Home Europe Iconic Grand Rex Cinema in Paris Shut Owing to the Coronavirus Crisis

Iconic Grand Rex Cinema in Paris Shut Owing to the Coronavirus Crisis

Iconic Grand Rex Cinema

Iconic Grand Rex Cinema

After the United States, France is the second largest global film exporter. Cinema holds massive importance not only in the cultural and social milieu, but also for the country’s economy. But the pandemic, that has rocked the entire world, has had severe ramifications for the movie business in France.

The situation is both sombre and one that evokes concern amongst the cinephiles of the country. The entertainment sector in France has been hit quite severely as it is the first time that cineplexes have been closed for 99 days straight. Even the two world wars couldn’t dampen the spirit of cinema in the nation where theatres remained opened throughout two of the most rampaging events in the world.

The current situation is unprecedented for the direct stakeholders in the business as a quarter of the year has passed with no income but rolling expenses. The estimated losses as per the National Cinema Association  stand at approximately €400 million ($450 million).

A poll had claimed that about a third of the French population is eager to return to the cinemas if things are reverted even to a semblance of normalcy. But when the eight week long lockdown was eased last month, most of the French cinemas had no audience and remained empty. Moreover, the social distancing norms allow for the cinemas to be filled only up to half their capacity as a necessary contact inhibition measure.

Things came to a head when one of France’s most legendary cinemas that remained open even during the second world war, Grand Rex, had to seal its gate for August owing to the lack of audiences. Boasting of a 300 square-metre screen, Grand Rex has seven-screens and a capacity of 2,700 seats, which makes it one of the biggest in Europe.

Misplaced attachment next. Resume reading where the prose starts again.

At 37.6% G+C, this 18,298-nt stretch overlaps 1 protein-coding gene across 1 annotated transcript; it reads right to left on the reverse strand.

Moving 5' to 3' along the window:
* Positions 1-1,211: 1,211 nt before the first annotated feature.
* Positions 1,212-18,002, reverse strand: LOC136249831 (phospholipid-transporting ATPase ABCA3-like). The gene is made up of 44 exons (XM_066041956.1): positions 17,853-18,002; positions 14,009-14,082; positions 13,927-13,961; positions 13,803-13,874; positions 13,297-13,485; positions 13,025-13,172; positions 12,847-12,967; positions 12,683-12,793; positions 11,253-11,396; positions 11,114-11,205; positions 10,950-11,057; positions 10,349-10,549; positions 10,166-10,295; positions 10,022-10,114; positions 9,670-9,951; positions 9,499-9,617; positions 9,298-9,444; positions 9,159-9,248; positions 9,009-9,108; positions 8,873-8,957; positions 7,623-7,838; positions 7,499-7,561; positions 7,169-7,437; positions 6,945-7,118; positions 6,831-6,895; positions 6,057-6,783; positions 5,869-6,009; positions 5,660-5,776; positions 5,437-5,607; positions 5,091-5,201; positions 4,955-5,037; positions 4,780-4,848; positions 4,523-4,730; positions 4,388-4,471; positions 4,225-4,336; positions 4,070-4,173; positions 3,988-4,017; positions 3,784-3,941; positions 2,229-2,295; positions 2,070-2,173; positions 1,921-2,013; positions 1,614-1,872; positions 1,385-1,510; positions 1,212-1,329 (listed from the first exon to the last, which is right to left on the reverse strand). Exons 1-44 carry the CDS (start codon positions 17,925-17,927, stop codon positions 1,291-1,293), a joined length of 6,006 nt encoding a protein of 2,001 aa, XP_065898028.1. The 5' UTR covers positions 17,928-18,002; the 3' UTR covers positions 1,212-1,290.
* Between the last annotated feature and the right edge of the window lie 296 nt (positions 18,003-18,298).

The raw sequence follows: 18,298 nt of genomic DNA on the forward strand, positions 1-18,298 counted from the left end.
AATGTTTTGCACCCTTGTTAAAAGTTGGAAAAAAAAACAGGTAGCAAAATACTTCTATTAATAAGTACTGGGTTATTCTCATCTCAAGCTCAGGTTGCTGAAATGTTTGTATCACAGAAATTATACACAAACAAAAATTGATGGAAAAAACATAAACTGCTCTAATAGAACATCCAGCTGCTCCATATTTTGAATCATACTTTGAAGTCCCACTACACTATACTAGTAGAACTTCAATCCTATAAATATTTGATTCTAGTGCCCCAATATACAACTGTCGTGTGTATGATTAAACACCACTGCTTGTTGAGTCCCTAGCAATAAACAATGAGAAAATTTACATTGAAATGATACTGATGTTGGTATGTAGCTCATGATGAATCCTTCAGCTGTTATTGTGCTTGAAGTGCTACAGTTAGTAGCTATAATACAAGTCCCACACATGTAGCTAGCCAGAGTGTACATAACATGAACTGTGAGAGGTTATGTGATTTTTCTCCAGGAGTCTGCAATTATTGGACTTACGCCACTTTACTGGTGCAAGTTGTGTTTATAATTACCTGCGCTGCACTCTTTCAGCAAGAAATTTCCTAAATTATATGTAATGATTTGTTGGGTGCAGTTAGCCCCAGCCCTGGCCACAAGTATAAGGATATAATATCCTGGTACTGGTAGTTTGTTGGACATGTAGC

Located at the heart of Paris, the managers of the gigantic theatre complex held Hollywood studios partly responsible for the double jeopardy that the theatres in France are facing. The US entertainment industry is currently substantially more stable and strong as compared to the European counterparts.  Hollywood has postponed the release of most of its blockbusters until next year, which is a huge blow for the French film industry.

Grand Rex’s manager Alexandre Hellmann expressed his concern while talking to the AFP news, “Between the drop in admissions (because of the coronavirus) and the lack of fresh American films that traditionally are a big summer draw, we have decided to close our doors from August 3.”  “We will lose less money by closing than by staying open with this depressing box office,” he added.

The cinema federation has urgently reached out to the government to “take urgent action to refinance” the entertainment sector. But the government would be unable to provide long-term sustenance to the cinemas as the extent of financial aid would completely depend on the future financial status of the CNC. It’s funding from the television broadcasters is also in dark as lack of advertising has taken a toll over their revenue in the face of a 10.72% tax on cinema tickets.

Yet the habitually cinéaste French populace has remained optimistic for the revival of cinema. Nicolas Naegelen, the head of a film post production company in Paris, that employs 15 staffers and 30 freelancers is charily positive about the situation as his company has been currently benefiting from the late effects of the pandemic on post production companies.

Movie watching has never gone out of vogue in France and an average of around  200 million cinema tickets is normal for a regular year, amounting to a huge revenue for the Centre national du cinema (CNC). The money is released into the industry as production capital for more French movies. France is the third nation, after the U.S and India, in the world that churns out the maximum number of films in a year, standing at a gross of around 250 films annually.

The release of many of the big French productions has been stalled until September in the light of the pandemic. According to a recent study, the French box office has seen 70% less collection as compared to last year. But since Hollywood big releases have been pushed back by a year, the smaller French films are reaping its benefit as the competition for them has been lessened.

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